Specializations > Phonetics and Phonology

Variant, alternate, allophone

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freknu:
Is there any linguistic distinction between "variant", "alternate", and "allophone" in phonology?

lx:
I think allophone is the only strict phonological term in that list.

When you use alternate/variant in the realm of phonology, you're just using them as ordinary English words as a description of a pattern; they're not constrained with a linguistic definition in that environment in the same way allophone is. You can say an allophone is an alternate or a variant of another sound in a differing phonetic context, but you can still easily say - in comparison to an alveolar nasal - that the bilabial variant is [m]. That isn't saying anything about [m] and [n] being allophones though you can use variant as a way of describing an allophone in some contexts. It's just the ordinary English usage being employed, not a linguistics term.

freknu:
Thanks! That was kind of my hunch, but I was a bit unsure whether "variant", and especially "alternate", had some technical meaning.

Daniel:
I agree with what lx said.

'allophone' is a technical term; the other two are not. However, 'variant' is (to me) more appropriate for describing sounds than 'alternate'-- I don't remember coming across that usage.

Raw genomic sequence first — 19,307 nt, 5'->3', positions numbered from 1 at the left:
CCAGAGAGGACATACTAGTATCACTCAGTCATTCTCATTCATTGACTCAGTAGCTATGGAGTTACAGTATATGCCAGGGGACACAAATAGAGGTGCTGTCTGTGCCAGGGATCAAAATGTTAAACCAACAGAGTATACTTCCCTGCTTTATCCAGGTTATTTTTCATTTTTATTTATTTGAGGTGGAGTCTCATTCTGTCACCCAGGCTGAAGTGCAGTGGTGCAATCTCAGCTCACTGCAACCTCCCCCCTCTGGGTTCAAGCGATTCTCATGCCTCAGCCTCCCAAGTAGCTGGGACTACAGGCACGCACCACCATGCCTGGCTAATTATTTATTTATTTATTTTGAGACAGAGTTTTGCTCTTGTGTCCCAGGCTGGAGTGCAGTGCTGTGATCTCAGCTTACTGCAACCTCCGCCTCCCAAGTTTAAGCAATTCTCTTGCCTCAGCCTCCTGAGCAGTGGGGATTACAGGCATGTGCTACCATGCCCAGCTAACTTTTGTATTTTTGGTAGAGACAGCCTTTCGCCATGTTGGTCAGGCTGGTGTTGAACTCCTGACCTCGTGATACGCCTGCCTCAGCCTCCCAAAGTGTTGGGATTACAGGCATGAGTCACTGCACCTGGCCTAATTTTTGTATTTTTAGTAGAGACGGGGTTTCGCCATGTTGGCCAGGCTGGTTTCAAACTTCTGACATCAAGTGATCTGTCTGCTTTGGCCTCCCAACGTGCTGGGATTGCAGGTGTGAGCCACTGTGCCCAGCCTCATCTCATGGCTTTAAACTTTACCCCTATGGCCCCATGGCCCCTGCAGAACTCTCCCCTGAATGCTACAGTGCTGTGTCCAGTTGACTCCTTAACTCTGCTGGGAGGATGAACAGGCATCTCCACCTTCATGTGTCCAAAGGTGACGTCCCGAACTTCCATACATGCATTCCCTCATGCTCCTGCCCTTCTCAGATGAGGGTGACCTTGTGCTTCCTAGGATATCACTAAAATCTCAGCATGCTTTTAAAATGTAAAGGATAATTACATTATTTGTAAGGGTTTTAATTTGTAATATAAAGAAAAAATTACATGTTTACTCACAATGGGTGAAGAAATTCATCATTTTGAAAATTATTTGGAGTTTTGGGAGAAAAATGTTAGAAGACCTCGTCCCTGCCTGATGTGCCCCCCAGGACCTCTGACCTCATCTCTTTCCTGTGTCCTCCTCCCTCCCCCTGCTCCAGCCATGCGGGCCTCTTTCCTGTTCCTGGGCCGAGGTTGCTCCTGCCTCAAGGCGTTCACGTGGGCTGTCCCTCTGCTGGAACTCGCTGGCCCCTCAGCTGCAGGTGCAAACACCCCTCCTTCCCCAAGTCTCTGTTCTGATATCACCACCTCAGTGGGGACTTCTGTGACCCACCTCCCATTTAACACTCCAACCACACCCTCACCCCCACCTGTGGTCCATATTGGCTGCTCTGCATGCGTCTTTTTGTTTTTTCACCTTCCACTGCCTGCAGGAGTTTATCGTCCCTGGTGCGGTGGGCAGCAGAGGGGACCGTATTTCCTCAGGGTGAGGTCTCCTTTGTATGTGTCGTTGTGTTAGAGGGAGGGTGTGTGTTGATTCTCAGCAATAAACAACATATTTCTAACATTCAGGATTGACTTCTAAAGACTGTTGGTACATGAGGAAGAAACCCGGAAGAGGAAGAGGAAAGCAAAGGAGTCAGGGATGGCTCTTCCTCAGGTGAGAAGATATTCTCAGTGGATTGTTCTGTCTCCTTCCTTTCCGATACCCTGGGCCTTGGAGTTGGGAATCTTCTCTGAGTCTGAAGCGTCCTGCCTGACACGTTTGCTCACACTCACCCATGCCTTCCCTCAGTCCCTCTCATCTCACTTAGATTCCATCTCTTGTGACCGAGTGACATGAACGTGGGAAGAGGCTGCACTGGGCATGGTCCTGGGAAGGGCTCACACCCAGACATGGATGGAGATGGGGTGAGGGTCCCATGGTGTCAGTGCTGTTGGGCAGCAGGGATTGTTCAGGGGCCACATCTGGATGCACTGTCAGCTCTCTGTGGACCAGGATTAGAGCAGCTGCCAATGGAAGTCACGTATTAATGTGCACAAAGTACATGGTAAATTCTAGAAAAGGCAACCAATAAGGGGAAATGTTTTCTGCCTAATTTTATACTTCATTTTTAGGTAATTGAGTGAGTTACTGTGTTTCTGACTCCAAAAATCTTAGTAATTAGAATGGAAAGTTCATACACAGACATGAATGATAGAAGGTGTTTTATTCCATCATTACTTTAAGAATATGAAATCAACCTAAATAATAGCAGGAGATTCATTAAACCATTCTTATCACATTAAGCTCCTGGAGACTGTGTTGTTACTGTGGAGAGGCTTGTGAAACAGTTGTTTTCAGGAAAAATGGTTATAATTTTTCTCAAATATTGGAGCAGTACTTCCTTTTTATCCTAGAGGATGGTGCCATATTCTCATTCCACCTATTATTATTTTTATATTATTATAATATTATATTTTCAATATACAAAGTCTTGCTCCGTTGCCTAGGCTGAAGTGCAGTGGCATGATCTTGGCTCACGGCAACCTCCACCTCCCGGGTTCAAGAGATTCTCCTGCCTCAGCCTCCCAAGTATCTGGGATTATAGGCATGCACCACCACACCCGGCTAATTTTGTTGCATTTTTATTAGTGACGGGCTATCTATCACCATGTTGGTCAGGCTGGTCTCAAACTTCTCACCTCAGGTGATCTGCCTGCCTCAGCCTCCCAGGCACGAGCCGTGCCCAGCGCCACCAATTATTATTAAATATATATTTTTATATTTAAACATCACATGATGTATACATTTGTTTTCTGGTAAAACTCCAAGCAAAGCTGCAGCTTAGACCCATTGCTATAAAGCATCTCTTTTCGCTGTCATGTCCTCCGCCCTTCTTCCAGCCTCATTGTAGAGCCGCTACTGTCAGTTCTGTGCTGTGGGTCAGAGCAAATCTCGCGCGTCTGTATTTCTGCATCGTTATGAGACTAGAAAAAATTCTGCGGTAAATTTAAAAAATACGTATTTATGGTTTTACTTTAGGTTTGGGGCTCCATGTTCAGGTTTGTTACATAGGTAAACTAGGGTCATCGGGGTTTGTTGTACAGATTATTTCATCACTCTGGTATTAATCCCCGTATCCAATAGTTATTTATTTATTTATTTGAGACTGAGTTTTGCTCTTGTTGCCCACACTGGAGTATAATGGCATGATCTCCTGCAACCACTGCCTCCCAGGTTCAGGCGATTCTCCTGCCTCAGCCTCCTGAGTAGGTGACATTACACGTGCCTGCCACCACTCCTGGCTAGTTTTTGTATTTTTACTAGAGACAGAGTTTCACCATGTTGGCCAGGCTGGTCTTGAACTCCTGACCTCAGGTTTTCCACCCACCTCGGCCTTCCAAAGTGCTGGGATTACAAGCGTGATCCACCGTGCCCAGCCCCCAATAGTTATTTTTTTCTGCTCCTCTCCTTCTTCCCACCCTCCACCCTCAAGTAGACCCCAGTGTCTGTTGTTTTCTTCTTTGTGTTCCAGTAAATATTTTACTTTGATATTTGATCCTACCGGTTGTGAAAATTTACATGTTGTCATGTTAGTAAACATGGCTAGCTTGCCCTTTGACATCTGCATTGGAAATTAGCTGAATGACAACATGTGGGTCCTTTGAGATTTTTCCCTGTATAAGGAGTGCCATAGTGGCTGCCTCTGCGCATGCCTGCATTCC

By implication, you might find that using 'variant' suggests free variation (non-contrastive variation) simply because you aren't using allophone, possibly suggesting that 'allophone' doesn't apply.

So I am familiar with 'variant' being used for:
1. Cross-variety comparison (individuals, dialects, etc.) where one variety uses X and another variety uses Y. This is especially common in (obviously) sociolinguistic research, but also things like descriptive grammars comparing dialects.
2. A form in free variation with another. English syllable-final Ts have several variants-- aspirated, unrelated, glottalized, etc.
3. I can't say I've come across it used much in historical research even though in theory it would apply. (It might be used to discuss historical dialects, but not in the sense of "the historical variant of modern X was Y". For that I'd expect "form", "sound" or "realization".)

'Allophone' is always used specifically for synchronic phonologically motivated contrastive sounds within a single grammar.

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